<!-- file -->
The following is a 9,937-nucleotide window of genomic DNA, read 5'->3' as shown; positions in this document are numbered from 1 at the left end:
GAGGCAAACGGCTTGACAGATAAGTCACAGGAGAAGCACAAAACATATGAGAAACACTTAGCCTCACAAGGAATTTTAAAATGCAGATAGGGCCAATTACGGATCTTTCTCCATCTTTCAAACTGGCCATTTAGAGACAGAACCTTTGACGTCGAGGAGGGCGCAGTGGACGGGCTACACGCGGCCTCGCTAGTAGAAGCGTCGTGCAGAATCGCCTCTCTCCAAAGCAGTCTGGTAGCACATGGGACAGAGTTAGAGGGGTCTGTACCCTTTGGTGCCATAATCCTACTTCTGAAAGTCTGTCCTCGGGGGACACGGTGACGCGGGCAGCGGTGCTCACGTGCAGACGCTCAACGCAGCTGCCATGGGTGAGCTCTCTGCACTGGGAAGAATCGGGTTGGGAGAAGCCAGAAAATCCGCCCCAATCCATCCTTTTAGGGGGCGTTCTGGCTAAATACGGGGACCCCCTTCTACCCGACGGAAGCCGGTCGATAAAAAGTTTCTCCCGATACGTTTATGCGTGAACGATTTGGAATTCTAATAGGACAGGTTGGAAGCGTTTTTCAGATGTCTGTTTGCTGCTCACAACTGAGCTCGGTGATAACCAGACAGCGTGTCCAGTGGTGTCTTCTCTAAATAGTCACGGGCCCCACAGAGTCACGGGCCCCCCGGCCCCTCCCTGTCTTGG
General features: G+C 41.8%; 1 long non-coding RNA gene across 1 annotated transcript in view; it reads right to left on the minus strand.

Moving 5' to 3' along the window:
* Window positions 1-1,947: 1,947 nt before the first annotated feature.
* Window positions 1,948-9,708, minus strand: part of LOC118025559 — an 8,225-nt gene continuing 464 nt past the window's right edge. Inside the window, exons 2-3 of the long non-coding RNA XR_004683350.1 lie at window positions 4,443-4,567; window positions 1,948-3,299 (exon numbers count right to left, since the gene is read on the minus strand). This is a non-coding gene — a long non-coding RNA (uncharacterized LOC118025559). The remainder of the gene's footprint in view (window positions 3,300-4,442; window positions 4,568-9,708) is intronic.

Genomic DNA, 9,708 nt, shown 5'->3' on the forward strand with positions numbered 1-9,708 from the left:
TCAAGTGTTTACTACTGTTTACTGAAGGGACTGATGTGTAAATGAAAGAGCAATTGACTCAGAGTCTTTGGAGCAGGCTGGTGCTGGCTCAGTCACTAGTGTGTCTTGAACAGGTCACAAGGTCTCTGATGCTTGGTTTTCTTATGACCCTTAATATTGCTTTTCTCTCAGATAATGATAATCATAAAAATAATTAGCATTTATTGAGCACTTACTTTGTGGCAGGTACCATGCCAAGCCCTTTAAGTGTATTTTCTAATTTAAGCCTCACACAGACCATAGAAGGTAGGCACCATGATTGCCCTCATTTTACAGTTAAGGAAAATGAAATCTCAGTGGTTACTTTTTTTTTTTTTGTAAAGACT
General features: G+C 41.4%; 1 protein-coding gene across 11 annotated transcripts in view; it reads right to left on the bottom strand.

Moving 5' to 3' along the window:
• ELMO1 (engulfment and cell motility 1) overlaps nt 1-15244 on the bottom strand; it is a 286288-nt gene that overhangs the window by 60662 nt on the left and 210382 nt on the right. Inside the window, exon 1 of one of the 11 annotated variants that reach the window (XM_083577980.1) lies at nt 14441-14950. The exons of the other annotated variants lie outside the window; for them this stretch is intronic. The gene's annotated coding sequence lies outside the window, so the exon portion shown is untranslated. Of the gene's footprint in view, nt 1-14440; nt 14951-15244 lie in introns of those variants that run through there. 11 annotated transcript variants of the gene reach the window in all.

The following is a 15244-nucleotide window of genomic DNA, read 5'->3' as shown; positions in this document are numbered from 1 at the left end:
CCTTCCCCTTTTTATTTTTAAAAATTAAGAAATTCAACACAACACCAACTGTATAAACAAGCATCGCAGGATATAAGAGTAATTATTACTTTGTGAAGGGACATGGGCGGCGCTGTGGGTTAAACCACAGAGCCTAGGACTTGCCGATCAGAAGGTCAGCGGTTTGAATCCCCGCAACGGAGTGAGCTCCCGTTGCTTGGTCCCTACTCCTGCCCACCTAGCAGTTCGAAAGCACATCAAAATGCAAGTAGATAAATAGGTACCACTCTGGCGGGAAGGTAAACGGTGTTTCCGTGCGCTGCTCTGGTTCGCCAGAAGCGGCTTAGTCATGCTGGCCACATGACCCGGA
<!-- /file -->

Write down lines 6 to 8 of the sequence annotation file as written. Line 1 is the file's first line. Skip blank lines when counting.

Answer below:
* Window positions 1,948-9,708, minus strand: part of LOC118025559 — an 8,225-nt gene continuing 464 nt past the window's right edge. Inside the window, exons 2-3 of the long non-coding RNA XR_004683350.1 lie at window positions 4,443-4,567; window positions 1,948-3,299 (exon numbers count right to left, since the gene is read on the minus strand). This is a non-coding gene — a long non-coding RNA (uncharacterized LOC118025559). The remainder of the gene's footprint in view (window positions 3,300-4,442; window positions 4,568-9,708) is intronic.

Genomic DNA, 9,708 nt, shown 5'->3' on the forward strand with positions numbered 1-9,708 from the left:
TCAAGTGTTTACTACTGTTTACTGAAGGGACTGATGTGTAAATGAAAGAGCAATTGACTCAGAGTCTTTGGAGCAGGCTGGTGCTGGCTCAGTCACTAGTGTGTCTTGAACAGGTCACAAGGTCTCTGATGCTTGGTTTTCTTATGACCCTTAATATTGCTTTTCTCTCAGATAATGATAATCATAAAAATAATTAGCATTTATTGAGCACTTACTTTGTGGCAGGTACCATGCCAAGCCCTTTAAGTGTATTTTCTAATTTAAGCCTCACACAGACCATAGAAGGTAGGCACCATGATTGCCCTCATTTTACAGTTAAGGAAAATGAAATCTCAGTGGTTACTTTTTTTTTTTTTGTAAAGACT